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Monday, 21 January, 2002, 12:09 GMT
DNA clues to Bosnia's missing
By Andrew Carter in Tuzla
Ramiza Hodzic's hands are shaking as she takes a sip from a small cup of strong Bosnian coffee.
She keeps stopping to wipe away the tears as she tells the story of her missing 15 year-old son and her husband.
They both disappeared during Bosnia's bitter ethnic conflict in the early 1990s as they tried to flee their home.
"We came to a barricade with Serb soldiers, where they told my younger son to step out," she said. "I was telling them not to take him away as he was young and he was sick."
"They told me: 'Don't you worry, we will treat him with medicines and when he is better we will bring him back to you.' That was the last time I saw my son."
Fuad Hodzic and his father were victims of an ethnic cleansing campaign on a scale not seen in Europe since the Holocaust.
Some 40,000 civilians were murdered as Serbs, Muslims and Croats fought for control of Bosnia from 1992 to 1995. Most of the victims were male, and most were Muslims.
The task of putting names to the bones in the mass graves was so big that a specific organisation was set up - The International Commission on Missing Persons (ICMP).
"The families need to be told 'That box contains the remains of your loved one'," says Gordon Bacon, the ICMP's chief of staff and a former UK detective.
"Then they can bury that person and be satisfied that person is dead. Only then can they get on with their lives and have closure."
It is an immense and grisly task, but the ICMP's scientists recently made a crucial breakthrough. They used DNA analysis to match some of the bones with their living relatives - and began giving some of the victims a name.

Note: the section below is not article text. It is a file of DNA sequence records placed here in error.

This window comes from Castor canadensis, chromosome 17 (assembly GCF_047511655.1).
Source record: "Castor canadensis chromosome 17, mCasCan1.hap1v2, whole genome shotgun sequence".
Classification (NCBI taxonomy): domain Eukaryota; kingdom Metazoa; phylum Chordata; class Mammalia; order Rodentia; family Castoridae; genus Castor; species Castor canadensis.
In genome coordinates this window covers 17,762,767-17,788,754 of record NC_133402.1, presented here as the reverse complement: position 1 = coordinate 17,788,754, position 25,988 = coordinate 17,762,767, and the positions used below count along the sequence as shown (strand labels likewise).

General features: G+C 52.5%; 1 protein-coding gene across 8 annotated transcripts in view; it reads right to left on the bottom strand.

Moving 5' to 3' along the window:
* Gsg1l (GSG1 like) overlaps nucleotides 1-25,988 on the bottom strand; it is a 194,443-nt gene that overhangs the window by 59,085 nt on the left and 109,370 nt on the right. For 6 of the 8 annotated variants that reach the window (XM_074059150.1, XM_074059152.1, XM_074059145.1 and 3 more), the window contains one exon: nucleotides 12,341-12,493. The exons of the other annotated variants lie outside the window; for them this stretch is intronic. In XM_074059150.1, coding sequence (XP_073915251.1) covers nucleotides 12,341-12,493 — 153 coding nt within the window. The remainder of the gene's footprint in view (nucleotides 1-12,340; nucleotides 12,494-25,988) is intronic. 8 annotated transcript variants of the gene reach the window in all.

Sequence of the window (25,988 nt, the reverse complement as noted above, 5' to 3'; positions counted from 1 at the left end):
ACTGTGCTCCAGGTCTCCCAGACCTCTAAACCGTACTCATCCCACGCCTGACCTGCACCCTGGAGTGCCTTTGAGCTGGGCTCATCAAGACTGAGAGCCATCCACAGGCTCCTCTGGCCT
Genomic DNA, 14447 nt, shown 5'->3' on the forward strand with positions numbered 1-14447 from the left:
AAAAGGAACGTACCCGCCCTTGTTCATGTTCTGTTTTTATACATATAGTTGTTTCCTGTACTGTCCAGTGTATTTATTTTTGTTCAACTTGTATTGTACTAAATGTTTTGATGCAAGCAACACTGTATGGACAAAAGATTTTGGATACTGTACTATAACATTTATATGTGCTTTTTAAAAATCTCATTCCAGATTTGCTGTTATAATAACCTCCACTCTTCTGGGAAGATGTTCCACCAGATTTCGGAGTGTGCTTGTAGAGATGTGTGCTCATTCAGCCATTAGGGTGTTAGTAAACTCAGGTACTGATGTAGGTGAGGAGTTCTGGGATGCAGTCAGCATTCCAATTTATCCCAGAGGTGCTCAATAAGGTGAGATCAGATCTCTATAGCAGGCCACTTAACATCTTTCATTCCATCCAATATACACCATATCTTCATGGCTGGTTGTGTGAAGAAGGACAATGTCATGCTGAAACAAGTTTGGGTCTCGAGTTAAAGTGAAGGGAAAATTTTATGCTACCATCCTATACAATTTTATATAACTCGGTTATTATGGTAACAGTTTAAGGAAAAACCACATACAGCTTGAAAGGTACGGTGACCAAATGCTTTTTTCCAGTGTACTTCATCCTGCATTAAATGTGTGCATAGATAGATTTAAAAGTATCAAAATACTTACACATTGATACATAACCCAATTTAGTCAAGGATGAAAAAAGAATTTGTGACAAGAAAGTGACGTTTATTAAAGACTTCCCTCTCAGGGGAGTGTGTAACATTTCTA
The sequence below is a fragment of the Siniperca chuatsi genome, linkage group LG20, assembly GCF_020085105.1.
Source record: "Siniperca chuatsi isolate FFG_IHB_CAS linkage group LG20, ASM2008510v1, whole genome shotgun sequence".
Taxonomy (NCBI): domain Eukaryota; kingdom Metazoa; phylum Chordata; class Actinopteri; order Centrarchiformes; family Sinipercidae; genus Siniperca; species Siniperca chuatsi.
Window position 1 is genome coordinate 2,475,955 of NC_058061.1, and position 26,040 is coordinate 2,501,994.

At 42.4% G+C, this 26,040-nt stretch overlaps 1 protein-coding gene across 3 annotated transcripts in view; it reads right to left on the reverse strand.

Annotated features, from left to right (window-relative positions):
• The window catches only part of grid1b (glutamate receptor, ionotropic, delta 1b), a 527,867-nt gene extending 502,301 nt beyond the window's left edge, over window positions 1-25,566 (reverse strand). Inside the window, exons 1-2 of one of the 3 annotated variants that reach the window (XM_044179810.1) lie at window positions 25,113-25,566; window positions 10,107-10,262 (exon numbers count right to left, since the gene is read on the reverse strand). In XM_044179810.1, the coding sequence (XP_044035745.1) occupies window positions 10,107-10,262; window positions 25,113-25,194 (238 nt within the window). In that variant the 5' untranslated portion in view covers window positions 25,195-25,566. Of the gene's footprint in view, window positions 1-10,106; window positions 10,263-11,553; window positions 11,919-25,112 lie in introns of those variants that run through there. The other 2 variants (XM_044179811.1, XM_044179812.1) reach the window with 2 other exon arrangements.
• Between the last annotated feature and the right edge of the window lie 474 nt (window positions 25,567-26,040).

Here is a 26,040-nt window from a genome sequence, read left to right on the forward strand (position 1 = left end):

DNA identification has been used in the past in plane crashes, but it has never been attempted on such an enormous scale.
At the city cemetery in Tuzla, northern Bosnia, is a huge cold store that looks from the outside like a small industrial unit.
Inside is a catalogue of human misery and suffering - the anonymous remains of 4,000 people killed in the Srebrenica massacre in July 1995.
The air stings with the stench of decay. Rows and rows of unlabelled white body bags make a disturbing sight.
In an adjoining room, workers cut small bone samples from each skeleton and store them in a domestic freezer. These fragments are then taken to the ICMP's laboratory in Sarajevo, where they are powdered and their DNA is extracted and profiled.
This gives each skeleton a unique "fingerprint".
John Crews, the ICMP's DNA laboratory director, said: "If you think of your DNA as a book of about 300,000 pages, we are looking for information found on 16 of those pages."
The computer screen behind him glows with columns of red, green and blue lines - the DNA profiles of 34 bodies.
One of the problems is that the genetic material in the bones degrades over time.
"We start by looking for a needle in a haystack," he said. "Using genetic amplification techniques we make the needle bigger than the haystack."
At the same time, all across Bosnia teams of investigators are tracking down the families of the missing and taking blood samples for DNA testing.
The blood and bone profiles can then be compared to look for matches. The first match was made just a few weeks ago.
"I don't know if there was a dry eye in the room where we did this comparison," said Ed Huffine, the ICMP's director of forensic science. "It showed everything we had laboured for in the past two-and-a-half years worked."
When the system gets up to full speed, it is hoped hundreds of identifications could be made each month.
Hopes of healing
A few weeks after giving her blood sample, Ramiza Hodzic was one of the very first people to be told the news they all dread - the remains of her son Fuad had been identified.
"It's better for me at least to know where his bones are," she said. "Now I can bury him, I can go and see his grave."
There is a long silence as Ramiza fights back tears.
"They say we must all live together now, but I don't know how I can deal with that," she said. "I wish my heart would break into pieces. I wish I could die."
Naming Bosnia's dead will not bring and end to the families' misery, but it may start to build some pillars of truth in a society riven by resentment and distrust.
And without these pillars, bridges between the divided communities will never be rebuilt.
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